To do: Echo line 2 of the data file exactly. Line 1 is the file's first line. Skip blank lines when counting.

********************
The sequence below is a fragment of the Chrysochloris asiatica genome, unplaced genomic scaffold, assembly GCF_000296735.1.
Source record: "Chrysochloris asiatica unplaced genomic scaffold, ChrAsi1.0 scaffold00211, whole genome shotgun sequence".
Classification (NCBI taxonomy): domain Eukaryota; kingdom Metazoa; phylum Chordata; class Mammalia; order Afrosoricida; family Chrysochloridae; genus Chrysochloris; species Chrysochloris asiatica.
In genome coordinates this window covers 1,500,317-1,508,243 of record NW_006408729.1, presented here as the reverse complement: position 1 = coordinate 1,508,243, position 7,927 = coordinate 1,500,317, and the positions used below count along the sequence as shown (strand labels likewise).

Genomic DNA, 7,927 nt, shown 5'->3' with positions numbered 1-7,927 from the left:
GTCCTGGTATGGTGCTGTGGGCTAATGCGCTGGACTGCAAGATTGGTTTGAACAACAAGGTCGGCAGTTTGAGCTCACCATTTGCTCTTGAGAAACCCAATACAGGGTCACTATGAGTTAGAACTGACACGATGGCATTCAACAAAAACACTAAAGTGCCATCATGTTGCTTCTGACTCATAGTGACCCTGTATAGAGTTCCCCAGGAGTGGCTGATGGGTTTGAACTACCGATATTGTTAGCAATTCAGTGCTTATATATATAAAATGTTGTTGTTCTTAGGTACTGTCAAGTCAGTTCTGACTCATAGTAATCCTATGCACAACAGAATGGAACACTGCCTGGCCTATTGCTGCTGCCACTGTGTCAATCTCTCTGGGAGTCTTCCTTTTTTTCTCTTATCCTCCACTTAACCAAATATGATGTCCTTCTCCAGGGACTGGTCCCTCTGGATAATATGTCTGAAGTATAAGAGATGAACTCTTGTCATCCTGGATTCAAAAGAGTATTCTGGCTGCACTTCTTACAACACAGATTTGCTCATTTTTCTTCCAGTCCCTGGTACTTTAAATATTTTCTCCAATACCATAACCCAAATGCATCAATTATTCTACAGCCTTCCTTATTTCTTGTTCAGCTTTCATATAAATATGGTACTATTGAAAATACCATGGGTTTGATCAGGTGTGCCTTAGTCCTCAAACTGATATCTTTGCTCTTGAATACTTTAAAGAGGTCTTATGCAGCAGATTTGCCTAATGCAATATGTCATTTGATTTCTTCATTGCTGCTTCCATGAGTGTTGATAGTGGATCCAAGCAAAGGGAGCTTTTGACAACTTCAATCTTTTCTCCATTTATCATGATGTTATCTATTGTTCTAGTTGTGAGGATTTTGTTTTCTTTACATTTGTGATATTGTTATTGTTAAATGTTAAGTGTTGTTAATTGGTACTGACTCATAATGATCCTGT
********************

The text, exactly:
Source record: "Chrysochloris asiatica unplaced genomic scaffold, ChrAsi1.0 scaffold00211, whole genome shotgun sequence".